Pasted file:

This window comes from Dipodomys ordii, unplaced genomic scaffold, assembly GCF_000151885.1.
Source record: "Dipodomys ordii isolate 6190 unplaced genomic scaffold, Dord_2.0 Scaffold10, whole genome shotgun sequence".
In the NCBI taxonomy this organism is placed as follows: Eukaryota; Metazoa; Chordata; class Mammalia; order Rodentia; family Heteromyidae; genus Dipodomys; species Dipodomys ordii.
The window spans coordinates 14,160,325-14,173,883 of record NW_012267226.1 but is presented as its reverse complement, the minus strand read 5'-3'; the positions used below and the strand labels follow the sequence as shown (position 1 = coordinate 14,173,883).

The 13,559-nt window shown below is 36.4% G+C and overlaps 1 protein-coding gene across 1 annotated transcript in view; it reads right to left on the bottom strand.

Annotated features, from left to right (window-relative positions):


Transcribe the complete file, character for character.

This window comes from Dipodomys ordii, unplaced genomic scaffold, assembly GCF_000151885.1.
Source record: "Dipodomys ordii isolate 6190 unplaced genomic scaffold, Dord_2.0 Scaffold10, whole genome shotgun sequence".
In the NCBI taxonomy this organism is placed as follows: Eukaryota; Metazoa; Chordata; class Mammalia; order Rodentia; family Heteromyidae; genus Dipodomys; species Dipodomys ordii.
The window spans coordinates 14,160,325-14,173,883 of record NW_012267226.1 but is presented as its reverse complement, the minus strand read 5'-3'; the positions used below and the strand labels follow the sequence as shown (position 1 = coordinate 14,173,883).

The 13,559-nt window shown below is 36.4% G+C and overlaps 1 protein-coding gene across 1 annotated transcript in view; it reads right to left on the bottom strand.

Annotated features, from left to right (window-relative positions):